Servant leadership remains moored in social and ethical considerations and achieving power by fostering the development of value-based management. The servant leader includes the employees in the decision making process, and empowers them to act, making servant leadership a form of democratic leadership.
An analysis of servant leadership theory strengths and weaknesses reveals that servant leadership’s value based leadership helps organizations in the business environment where values, empowerment, and commitment play a big role in success.
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Servant Leadership as a Soft Approach
A major servant leadership criticism relates to its soft approach unsuited to a competitive environment. The servant leader lags behind leaders following other leadership styles in an competitive environment.
The servant leader focused on “serving" and “inspiring" follows leads to a situation where accountability or responsibility gets diluted.
Similarly, much of the core characteristics of servant leadership remain unsuitable on many occasions. Some such situations include:
- A servant-leader would very often have to discard persuasion, a core characteristic, and recommend correction or appropriate discipline.
- A servant leader will have to discard the characteristic of openness to maintain confidentiality to maintain the integrity of the community's core values and beliefs, for legal reasons and for the protection of others, more often than not.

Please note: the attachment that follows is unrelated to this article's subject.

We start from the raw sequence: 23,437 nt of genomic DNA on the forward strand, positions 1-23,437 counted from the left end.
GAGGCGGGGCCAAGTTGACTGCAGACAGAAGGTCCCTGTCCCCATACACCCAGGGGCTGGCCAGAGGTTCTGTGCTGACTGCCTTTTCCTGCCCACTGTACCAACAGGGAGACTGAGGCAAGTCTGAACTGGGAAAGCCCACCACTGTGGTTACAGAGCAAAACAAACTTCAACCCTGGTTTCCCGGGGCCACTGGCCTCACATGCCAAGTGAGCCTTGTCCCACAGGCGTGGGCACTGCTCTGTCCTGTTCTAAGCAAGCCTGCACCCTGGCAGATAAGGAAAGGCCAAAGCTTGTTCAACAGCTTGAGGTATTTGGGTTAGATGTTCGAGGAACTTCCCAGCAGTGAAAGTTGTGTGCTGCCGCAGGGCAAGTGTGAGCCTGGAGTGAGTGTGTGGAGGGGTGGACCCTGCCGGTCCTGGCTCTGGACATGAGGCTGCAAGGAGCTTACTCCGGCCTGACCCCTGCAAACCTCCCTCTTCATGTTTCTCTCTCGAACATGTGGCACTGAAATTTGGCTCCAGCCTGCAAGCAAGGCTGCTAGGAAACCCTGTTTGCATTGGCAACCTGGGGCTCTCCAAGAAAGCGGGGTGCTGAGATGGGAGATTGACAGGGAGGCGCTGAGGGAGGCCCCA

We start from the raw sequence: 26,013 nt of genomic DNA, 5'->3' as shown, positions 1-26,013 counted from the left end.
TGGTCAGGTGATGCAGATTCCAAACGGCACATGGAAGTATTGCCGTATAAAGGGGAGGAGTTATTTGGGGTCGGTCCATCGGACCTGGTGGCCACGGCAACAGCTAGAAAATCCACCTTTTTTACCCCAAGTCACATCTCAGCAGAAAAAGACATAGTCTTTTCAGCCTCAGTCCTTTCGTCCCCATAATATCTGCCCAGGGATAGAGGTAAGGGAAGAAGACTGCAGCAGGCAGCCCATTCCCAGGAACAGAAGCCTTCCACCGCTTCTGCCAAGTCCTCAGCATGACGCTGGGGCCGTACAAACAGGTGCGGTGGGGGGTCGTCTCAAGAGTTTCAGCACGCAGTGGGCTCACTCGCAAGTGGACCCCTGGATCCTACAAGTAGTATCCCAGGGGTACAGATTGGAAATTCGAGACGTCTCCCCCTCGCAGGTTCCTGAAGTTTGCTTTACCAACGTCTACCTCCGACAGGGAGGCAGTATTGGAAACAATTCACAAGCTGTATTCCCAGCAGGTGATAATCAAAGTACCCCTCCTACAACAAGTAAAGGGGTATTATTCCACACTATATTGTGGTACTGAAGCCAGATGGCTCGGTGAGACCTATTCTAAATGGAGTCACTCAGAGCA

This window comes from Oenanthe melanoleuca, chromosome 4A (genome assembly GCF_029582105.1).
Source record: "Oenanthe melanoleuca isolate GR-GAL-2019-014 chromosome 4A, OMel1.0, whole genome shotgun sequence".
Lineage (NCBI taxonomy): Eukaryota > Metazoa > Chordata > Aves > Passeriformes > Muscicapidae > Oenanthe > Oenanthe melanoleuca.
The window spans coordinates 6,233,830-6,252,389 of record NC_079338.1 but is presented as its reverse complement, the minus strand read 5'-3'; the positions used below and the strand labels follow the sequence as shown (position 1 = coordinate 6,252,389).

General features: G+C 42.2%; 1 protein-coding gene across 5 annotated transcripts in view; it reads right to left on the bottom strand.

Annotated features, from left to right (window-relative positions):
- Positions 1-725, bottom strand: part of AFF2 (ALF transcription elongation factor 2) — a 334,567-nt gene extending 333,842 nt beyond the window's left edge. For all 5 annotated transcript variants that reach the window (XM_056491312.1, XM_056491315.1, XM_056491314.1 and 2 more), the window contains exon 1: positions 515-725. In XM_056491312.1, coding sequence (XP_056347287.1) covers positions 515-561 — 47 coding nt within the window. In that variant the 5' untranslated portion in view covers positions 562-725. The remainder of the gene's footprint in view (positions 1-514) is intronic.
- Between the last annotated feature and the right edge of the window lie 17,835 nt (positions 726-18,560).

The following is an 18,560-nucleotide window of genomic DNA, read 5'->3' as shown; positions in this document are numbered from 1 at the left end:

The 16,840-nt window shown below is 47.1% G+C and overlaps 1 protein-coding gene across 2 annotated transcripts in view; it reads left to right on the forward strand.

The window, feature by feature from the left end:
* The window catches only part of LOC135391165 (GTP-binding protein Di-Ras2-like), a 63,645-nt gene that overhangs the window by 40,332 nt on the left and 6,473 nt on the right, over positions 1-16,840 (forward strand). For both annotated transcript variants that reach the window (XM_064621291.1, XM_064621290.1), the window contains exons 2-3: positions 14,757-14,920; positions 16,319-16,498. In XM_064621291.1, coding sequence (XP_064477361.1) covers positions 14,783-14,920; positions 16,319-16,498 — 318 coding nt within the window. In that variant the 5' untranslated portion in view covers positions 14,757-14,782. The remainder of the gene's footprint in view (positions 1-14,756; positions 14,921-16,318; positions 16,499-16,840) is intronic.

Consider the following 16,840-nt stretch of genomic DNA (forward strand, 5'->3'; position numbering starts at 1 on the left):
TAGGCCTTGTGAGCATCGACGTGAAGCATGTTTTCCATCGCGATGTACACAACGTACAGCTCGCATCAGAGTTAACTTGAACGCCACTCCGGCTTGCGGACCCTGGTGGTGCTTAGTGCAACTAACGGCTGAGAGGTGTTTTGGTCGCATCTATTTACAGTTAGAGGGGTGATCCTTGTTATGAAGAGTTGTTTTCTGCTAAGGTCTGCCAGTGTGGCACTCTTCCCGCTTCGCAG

- The servant leadership would have to suspend the listening and consultative processes and issue specific orders during crisis situations.
- The servant leaderships thrust on human resource development would fall flat on its face when market pressures force the organization to downsize.
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Servant Leadership and Goal Conflict
A major function of leadership is to induce an employee-organization fit by aligning individual goals with organizational goals. Servant leadership gives primary importance to individual needs and aspirations and tries to make employees perform organizational needs through inspiration. This method need not always work and does not effectively resolve issues related to individual-organization fit.
An analysis of servant leadership theory strengths and weaknesses reveal that this leadership approach leads to unresolved cases of individual goals and values conflicting with the organizational goals and values, and leads to organizational goals remaining unfulfilled owing to employees not giving the attention, priority or urgency such goals deserves.
Similarly, the servant leader's commitment to building community among the team members might not go down well with all team members, many of whom would have their own personal lives and wish to keep work and family life separate.
The servant leadership style works best when everyone in the organization is committed to the concept, and has certain core skills and behaviors. Servant leadership is not a quick fix and the real benefits of servant leadership become apparent only in the long run.
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- DeGraaf, Don; Tilley, Colin; & Neal, Larry. (2001). The Greenleaf Center for Servant-Leadership, "Voices of Servant-Leadership Series." Servant-leadership Characteristics In Organizational Life
- Douglas, Max E. (2003). Servant-leadership: An Emerging Supervisory Model.
- Trinity Western University. Servant Leadership as a Way of Life